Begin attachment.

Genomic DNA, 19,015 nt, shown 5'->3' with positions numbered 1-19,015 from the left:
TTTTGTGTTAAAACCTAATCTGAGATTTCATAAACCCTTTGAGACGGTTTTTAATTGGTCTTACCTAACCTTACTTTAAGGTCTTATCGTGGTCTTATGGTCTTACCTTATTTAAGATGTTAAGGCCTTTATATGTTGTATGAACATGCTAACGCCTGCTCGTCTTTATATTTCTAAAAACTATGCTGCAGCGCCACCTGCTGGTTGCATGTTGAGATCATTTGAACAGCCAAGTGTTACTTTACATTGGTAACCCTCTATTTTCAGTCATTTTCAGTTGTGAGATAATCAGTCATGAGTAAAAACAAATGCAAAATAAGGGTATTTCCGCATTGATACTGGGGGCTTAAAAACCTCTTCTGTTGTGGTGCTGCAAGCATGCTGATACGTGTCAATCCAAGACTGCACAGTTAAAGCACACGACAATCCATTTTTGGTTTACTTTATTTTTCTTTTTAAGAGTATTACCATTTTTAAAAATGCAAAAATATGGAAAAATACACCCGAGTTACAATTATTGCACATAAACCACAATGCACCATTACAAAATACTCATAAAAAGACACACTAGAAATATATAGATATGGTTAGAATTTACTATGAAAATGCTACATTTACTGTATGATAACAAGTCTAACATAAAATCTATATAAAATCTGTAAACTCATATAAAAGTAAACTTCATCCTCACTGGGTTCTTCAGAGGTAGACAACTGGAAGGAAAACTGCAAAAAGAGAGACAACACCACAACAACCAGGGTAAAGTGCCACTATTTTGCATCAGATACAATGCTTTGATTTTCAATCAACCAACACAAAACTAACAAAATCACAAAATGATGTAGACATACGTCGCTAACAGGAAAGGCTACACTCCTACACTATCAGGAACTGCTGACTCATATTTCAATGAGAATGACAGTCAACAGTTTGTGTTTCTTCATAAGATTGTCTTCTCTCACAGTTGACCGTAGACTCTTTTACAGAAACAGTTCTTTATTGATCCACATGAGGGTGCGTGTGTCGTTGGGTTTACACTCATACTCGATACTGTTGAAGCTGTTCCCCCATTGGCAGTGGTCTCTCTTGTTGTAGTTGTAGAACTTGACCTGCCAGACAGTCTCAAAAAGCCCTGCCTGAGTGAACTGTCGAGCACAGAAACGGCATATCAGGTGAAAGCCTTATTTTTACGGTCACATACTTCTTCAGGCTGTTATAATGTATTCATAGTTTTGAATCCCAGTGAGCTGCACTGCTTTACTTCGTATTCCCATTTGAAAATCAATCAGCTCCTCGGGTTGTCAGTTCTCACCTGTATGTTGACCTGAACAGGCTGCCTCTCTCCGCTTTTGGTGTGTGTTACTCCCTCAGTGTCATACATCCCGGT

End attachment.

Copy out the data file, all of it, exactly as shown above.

Genomic DNA, 19,015 nt, shown 5'->3' with positions numbered 1-19,015 from the left:
TTTTGTGTTAAAACCTAATCTGAGATTTCATAAACCCTTTGAGACGGTTTTTAATTGGTCTTACCTAACCTTACTTTAAGGTCTTATCGTGGTCTTATGGTCTTACCTTATTTAAGATGTTAAGGCCTTTATATGTTGTATGAACATGCTAACGCCTGCTCGTCTTTATATTTCTAAAAACTATGCTGCAGCGCCACCTGCTGGTTGCATGTTGAGATCATTTGAACAGCCAAGTGTTACTTTACATTGGTAACCCTCTATTTTCAGTCATTTTCAGTTGTGAGATAATCAGTCATGAGTAAAAACAAATGCAAAATAAGGGTATTTCCGCATTGATACTGGGGGCTTAAAAACCTCTTCTGTTGTGGTGCTGCAAGCATGCTGATACGTGTCAATCCAAGACTGCACAGTTAAAGCACACGACAATCCATTTTTGGTTTACTTTATTTTTCTTTTTAAGAGTATTACCATTTTTAAAAATGCAAAAATATGGAAAAATACACCCGAGTTACAATTATTGCACATAAACCACAATGCACCATTACAAAATACTCATAAAAAGACACACTAGAAATATATAGATATGGTTAGAATTTACTATGAAAATGCTACATTTACTGTATGATAACAAGTCTAACATAAAATCTATATAAAATCTGTAAACTCATATAAAAGTAAACTTCATCCTCACTGGGTTCTTCAGAGGTAGACAACTGGAAGGAAAACTGCAAAAAGAGAGACAACACCACAACAACCAGGGTAAAGTGCCACTATTTTGCATCAGATACAATGCTTTGATTTTCAATCAACCAACACAAAACTAACAAAATCACAAAATGATGTAGACATACGTCGCTAACAGGAAAGGCTACACTCCTACACTATCAGGAACTGCTGACTCATATTTCAATGAGAATGACAGTCAACAGTTTGTGTTTCTTCATAAGATTGTCTTCTCTCACAGTTGACCGTAGACTCTTTTACAGAAACAGTTCTTTATTGATCCACATGAGGGTGCGTGTGTCGTTGGGTTTACACTCATACTCGATACTGTTGAAGCTGTTCCCCCATTGGCAGTGGTCTCTCTTGTTGTAGTTGTAGAACTTGACCTGCCAGACAGTCTCAAAAAGCCCTGCCTGAGTGAACTGTCGAGCACAGAAACGGCATATCAGGTGAAAGCCTTATTTTTACGGTCACATACTTCTTCAGGCTGTTATAATGTATTCATAGTTTTGAATCCCAGTGAGCTGCACTGCTTTACTTCGTATTCCCATTTGAAAATCAATCAGCTCCTCGGGTTGTCAGTTCTCACCTGTATGTTGACCTGAACAGGCTGCCTCTCTCCGCTTTTGGTGTGTGTTACTCCCTCAGTGTCATACATCCCGGT